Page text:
Repair Cafe Conference

I have just been sent an invitation to this Repair Cafe conference. 12 March 2020 in Farnham.

It seems to be an initiative by the chaps at Farnham Repair Cafe and The Centre for sustainable Design. There is a booking from application on the site.


Thanks for highlighting this Stuart!
It looks like an interesting event :slight_smile:

Wondering if either you, @Stuart_Ward or @Chris_Moller could share notes and observations from this event, for those who didn’t attend? Seems like it will be the last meeting of repair groups in the UK for a while, as we will have to take Fixfest UK online or postpone. (We’re still deciding on that!)

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Hi Janet,

I must admit I wasn’t taking notes. However, James was also there. I guess there were about 120 people from all over the south of England – and apparently
there are now about 120 Repair Cafés in the UK, too.

The focus was quite heavily on data gathering and analysis. I’ve commented quite extensively on this forum with my frustrated views on data gathering. There
are literally hundreds of questions one could ask, and a very low threshold for what repairers are willing to capture and document. The determinant should not be which questions will result in a nice-looking pie chart! There is no clarity on the objective
for the data capture. That’s where one needs to start. Are you trying to find out about the social impact, or gaining ammunition for the Right To Repair campaign, or measuring the CO2 saved? Each will produce a very different questionnaire.

Having said that, there was a very good presentation from a Masters student who has developed a CO2 calculator for RCs. I plugged my data into this, and found
that although we have saved 50tonnes of CO2 through repairing, we have also generated 10tonnes through transport, food consumed, spares and consumables used – which was a bit of a surprise.

Best wishes, and keep healthy!


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I did indeed take some notes, which I’ve yet to put into some kind of intelligible order. I’ll try to post them here in the next few days :+1:

In the meantime, yes, data was very much a constant theme and there were a lot of opinions in the room about all the points Chris mentions above.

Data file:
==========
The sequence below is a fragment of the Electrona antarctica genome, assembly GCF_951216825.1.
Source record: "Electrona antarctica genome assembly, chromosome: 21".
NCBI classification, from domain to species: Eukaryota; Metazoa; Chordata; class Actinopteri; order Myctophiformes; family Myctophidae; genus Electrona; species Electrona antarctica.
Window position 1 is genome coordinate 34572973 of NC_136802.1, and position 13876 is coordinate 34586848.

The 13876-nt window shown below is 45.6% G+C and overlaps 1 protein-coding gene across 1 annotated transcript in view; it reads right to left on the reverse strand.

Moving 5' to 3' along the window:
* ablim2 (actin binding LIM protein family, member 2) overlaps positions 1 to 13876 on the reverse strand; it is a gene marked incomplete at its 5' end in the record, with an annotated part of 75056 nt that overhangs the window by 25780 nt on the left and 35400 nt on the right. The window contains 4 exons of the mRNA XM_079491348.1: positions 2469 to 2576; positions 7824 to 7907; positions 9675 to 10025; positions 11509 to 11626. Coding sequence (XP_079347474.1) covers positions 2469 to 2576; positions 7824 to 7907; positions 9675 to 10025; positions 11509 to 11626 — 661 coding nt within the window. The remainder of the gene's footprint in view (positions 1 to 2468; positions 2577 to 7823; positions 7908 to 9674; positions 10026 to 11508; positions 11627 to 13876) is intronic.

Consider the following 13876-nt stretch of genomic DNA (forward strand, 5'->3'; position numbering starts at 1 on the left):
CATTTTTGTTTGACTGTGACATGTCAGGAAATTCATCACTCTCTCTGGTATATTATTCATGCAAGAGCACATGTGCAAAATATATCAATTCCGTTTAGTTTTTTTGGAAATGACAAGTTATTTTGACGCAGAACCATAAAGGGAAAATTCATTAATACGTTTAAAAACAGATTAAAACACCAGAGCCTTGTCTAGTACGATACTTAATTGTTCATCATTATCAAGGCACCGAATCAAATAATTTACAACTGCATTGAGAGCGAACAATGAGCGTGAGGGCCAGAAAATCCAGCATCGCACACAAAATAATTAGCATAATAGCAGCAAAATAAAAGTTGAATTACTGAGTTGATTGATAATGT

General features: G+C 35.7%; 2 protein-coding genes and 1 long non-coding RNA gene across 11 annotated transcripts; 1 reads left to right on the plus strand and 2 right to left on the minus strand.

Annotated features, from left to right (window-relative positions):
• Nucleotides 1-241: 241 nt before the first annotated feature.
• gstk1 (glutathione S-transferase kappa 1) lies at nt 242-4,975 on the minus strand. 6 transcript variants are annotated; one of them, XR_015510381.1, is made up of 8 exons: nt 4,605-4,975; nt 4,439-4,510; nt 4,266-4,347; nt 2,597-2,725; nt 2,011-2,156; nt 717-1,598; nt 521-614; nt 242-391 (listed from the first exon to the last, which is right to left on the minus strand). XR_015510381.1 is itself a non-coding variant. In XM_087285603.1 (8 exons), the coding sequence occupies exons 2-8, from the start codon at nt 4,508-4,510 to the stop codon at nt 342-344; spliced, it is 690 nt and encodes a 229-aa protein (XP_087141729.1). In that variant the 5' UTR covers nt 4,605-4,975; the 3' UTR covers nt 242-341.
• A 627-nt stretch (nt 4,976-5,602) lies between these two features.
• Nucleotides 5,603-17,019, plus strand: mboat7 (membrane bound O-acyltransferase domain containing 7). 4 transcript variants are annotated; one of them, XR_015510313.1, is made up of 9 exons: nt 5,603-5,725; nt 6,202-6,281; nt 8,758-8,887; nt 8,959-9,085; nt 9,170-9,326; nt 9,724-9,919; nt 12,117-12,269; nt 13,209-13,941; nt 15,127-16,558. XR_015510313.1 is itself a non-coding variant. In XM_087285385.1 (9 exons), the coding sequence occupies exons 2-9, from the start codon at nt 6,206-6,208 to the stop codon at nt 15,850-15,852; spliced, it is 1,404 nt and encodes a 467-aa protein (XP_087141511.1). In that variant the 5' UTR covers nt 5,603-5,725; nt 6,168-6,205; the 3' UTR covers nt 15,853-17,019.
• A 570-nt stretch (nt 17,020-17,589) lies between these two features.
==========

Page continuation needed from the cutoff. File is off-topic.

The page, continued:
Overall though, I came away with a strong sense that people do understand that data is valuable and that most are supportive of attempts to collate data from groups around the UK/world. The key caveats seemed to be that recording data needs to be extremely easy and that it’s important each group can get some use from it.

Also tagging @Lee_Becker, @Peter_Blenard, @Martin_Bryant, @Victoria_Jackson, @sam_Jarman, @Lorna_Montgomery, @Chris_Murphy & @Clare_Seek who were also there :slight_smile:

Did any of you folks take notes too?

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I’ve finished typing up most of my notes, which anyone can read here:


Information Classification: CONTROLLED

Hi guys,

Lovely meeting some of you a couple weeks ago before the ‘lockdown’.

I’ll pop my notes below… They’re not everything and might be more relevant for what I was looking for, but hopefully it will give a starter for ten. I’m still awaiting slides and the report referred
to at the start to fill in some of the gaps.

Research from Erasmus University of Rotterdam which gathered data regarding the drivers, challenges and demographics of the average repair café. This represented 302 repair cafes across the World. (Slides to follow). Items of particular
note include:

  • Once a month is the most popular frequency of repair cafes

  • The average amount of visitors were between 11 and 20, average volunteers were between 7-22 and the average number of products brought in was between 11 and 30.

  • The average success rate was 3-4 out of 5… roughly comes out as a 60% repair rate

  • Most repair cafes are founded my a motivated individual or an informal group of motivated individuals

  • In terms of structure the majority tend to be part of a larger initiative, have no legal status or has a legal status (such as a CIC, constituted group etc.)

  • Most encourage visitors to watch repairs or even encourage visitors to help with the repairs themselves

  • Attracting young people is high on Repair Café’s agendas.

  • It is very uncommon for repair cafes to be networked

There was a panel discussion but with no clear consensus with issues such as insurance. While the Cambridge collection of repair cafes don’t have any sort of insurance, some have product liability insurance. However, it was widely acknowledged
that public liability is definitely needed.

In terms of suggesting ways of involving young people, a lot of people thought of uniformed groups such as scouts or guides with work towards various repair badges.

It was also suggested the importance of having some sort of front-of-house person during the running of the repair café to triage the problems, sort out paperwork (disclaimers, logs etc) and be at point to fill in logs.

In terms of ways in which we can see the impact of the repair cafes, a tool has been designed by the Farnham Repair Café currently in beta testing which can work out the impact of fixes by only knowing the product.